by Jonathan Sexton

Key Takeaways from my first Front-end Web Developer Interview

Tips to help you ace your front-end web developer interview

Background

I’ve been teaching myself front-end web development for a little more than two years now. It has been a wild and crazy ride but also a fun and challenging one. Like many other self-taught coders, I’ve had my ups and downs with this journey but ultimately it has been a rewarding one thus far.

I started with resources like:

The list could go on and on but you get the point. After completing my Nanodegree through Udacity and a Responsive Web Design certificate from freeCodeCamp I have found a new confidence that I hadn’t felt before.

I want to continue that journey and decided it would be a logical step to start applying for jobs in this field. So that’s what I did and little did I know that people would be interested in me and my skills.

The Interview

I applied for a front-end web developer position through the Stack Overflow jobs section and thought if nothing else it’ll be great practice.

Honestly, I didn’t expect to get a call and after I applied I nearly forgot about it. Lo and behold a few days later I got an email asking me to take a HackerRank test.

I was floored at the thought of someone wanting to interview me for a position in a field I don’t hold a degree in. It was a huge validation of my skills and, if I’m being honest, was a giant ego boost.

I was extremely nervous and I had heard previously that even the smallest task can stump you even if you have completed it a thousand times before. I thought it was exaggeration at best but it turned out to be true.

I was asked to complete a simple function that took in an array, copied the contents, and returned the new array. My brain blanked out. It was as if I had never coded in my life. I eventually got the correct answer but it was a grueling process.

For reference, here is the code I ended up writing for the challenge:

let array1 = [1,2,3,4,5];
function duplicate(arr) {   let arr2 = […arr];
return arr.concat(arr2);
}
duplicate(array1);

Here are some takeaways and feelings from my first interview for a tech position. Obviously, have your resume in order before applying to jobs. That’s honestly step one but beyond this post. Maybe in the future I’ll write a post with some suggestions about how to prepare your resume.

Hopefully these will help you when your interview comes around. 😃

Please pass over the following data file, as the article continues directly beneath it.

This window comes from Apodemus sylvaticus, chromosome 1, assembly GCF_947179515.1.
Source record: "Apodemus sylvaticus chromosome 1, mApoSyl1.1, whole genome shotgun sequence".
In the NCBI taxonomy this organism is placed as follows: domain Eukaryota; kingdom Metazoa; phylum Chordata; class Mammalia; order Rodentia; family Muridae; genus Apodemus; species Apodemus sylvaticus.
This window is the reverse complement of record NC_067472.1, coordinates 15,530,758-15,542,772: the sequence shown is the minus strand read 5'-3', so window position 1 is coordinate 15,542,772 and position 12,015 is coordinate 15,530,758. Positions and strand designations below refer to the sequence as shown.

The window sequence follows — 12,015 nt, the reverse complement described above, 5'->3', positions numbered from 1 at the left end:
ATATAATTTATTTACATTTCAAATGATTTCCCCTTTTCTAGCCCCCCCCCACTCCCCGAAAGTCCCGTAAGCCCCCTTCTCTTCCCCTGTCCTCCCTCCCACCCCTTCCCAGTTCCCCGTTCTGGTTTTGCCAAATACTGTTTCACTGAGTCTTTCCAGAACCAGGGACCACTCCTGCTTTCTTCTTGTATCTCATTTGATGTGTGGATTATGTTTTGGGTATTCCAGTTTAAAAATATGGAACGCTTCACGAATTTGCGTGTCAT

Takeaways

Be punctual!

I’ve always been of the mindset that if you arrive early then you’re on time and if you’re on time then you’re late. If your interview is at 1 P.M. then you should arrive no later than 12:45 P.M. This mindset has worked well for me through the years and I know it will help you.

At best it’s rude and at worst it signals to your interviewer that you don’t respect their time with the added assumption that if you were to be hired you’ll be late on deadlines.

Never be late for an interview!

I arrived 20 minutes early for my interview today and had a few precious moments to gather myself in the car before heading in. I was thankful that I had time to “center” myself and calm my stress levels a bit.

Prepare prepare prepare

This is a broad strokes piece of advice in that it can mean anything from searching through LinkedIn for information on the company to reaching out to current employees for an informational interview.

At the very least, read through the company’s website to gather some basic knowledge.

You should know some facts about the company you are applying to. It signals to the interviewer that you care about the company and the position you’re applying for.

I had very little time to prepare for this interview (the turnaround was 2 days between applying and interviewing) but I still read through their entire website, a few articles from a local magazine that featured the company, and read through employee profiles on LinkedIn.

Also, there are literally hundreds if not thousands of websites that will help you prepare for a technical interview with practice questions. I read through a few and felt much better about some of my knowledge.

Of course, you may know some info and just forget it or draw a blank in the interview — it happens. It happened to me during the interview. I was honest and open about it and felt like the interviewer could relate because he dropped a few hints to guide me to the right path after my stumbles.

Going into the interview, I would have liked to have some more information about the company but I felt confident enough in what I knew to answer some topical questions if I were to be asked. I don’t think I’ll ever feel fully prepared but something is better than nothing.

Ask Questions

The importance of asking questions during the interview was stressed to me over and over again by several colleagues who were working or had experience in software development. I was reminded many times, that asking the interviewer questions could make or break my chances of getting an offer.